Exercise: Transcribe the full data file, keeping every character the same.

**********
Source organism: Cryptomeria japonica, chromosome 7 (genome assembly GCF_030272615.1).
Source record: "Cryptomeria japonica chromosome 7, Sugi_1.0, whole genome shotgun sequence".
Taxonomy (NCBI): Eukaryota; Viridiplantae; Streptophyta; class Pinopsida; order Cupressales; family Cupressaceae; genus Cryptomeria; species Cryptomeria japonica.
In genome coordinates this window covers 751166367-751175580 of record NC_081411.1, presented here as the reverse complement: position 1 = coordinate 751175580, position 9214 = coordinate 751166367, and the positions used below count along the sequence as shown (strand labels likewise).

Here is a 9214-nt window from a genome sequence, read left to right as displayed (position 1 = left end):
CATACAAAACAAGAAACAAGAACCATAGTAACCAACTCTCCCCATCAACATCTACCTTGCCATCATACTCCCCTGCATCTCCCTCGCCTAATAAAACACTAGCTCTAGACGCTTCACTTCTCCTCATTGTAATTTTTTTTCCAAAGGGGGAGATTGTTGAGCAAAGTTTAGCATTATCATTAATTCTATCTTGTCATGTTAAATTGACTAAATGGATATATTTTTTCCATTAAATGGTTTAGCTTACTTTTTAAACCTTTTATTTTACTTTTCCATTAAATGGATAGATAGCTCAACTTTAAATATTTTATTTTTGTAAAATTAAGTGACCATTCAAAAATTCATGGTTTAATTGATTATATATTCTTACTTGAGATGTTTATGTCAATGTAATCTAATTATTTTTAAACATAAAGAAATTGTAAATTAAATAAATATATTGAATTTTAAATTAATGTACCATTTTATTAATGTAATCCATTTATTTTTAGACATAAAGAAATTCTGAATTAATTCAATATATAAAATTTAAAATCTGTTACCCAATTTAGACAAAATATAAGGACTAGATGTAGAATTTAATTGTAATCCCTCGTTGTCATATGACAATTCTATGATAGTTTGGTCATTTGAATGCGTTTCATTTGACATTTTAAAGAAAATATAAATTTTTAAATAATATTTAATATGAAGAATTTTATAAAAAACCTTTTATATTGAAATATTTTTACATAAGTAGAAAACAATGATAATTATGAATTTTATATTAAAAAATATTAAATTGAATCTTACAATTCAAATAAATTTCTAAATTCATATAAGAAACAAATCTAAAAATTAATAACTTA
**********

Source organism: Cryptomeria japonica, chromosome 7 (genome assembly GCF_030272615.1).
Source record: "Cryptomeria japonica chromosome 7, Sugi_1.0, whole genome shotgun sequence".
Taxonomy (NCBI): Eukaryota; Viridiplantae; Streptophyta; class Pinopsida; order Cupressales; family Cupressaceae; genus Cryptomeria; species Cryptomeria japonica.
In genome coordinates this window covers 751166367-751175580 of record NC_081411.1, presented here as the reverse complement: position 1 = coordinate 751175580, position 9214 = coordinate 751166367, and the positions used below count along the sequence as shown (strand labels likewise).

Here is a 9214-nt window from a genome sequence, read left to right as displayed (position 1 = left end):
CATACAAAACAAGAAACAAGAACCATAGTAACCAACTCTCCCCATCAACATCTACCTTGCCATCATACTCCCCTGCATCTCCCTCGCCTAATAAAACACTAGCTCTAGACGCTTCACTTCTCCTCATTGTAATTTTTTTTCCAAAGGGGGAGATTGTTGAGCAAAGTTTAGCATTATCATTAATTCTATCTTGTCATGTTAAATTGACTAAATGGATATATTTTTTCCATTAAATGGTTTAGCTTACTTTTTAAACCTTTTATTTTACTTTTCCATTAAATGGATAGATAGCTCAACTTTAAATATTTTATTTTTGTAAAATTAAGTGACCATTCAAAAATTCATGGTTTAATTGATTATATATTCTTACTTGAGATGTTTATGTCAATGTAATCTAATTATTTTTAAACATAAAGAAATTGTAAATTAAATAAATATATTGAATTTTAAATTAATGTACCATTTTATTAATGTAATCCATTTATTTTTAGACATAAAGAAATTCTGAATTAATTCAATATATAAAATTTAAAATCTGTTACCCAATTTAGACAAAATATAAGGACTAGATGTAGAATTTAATTGTAATCCCTCGTTGTCATATGACAATTCTATGATAGTTTGGTCATTTGAATGCGTTTCATTTGACATTTTAAAGAAAATATAAATTTTTAAATAATATTTAATATGAAGAATTTTATAAAAAACCTTTTATATTGAAATATTTTTACATAAGTAGAAAACAATGATAATTATGAATTTTATATTAAAAAATATTAAATTGAATCTTACAATTCAAATAAATTTCTAAATTCATATAAGAAACAAATCTAAAAATTAATAACTTA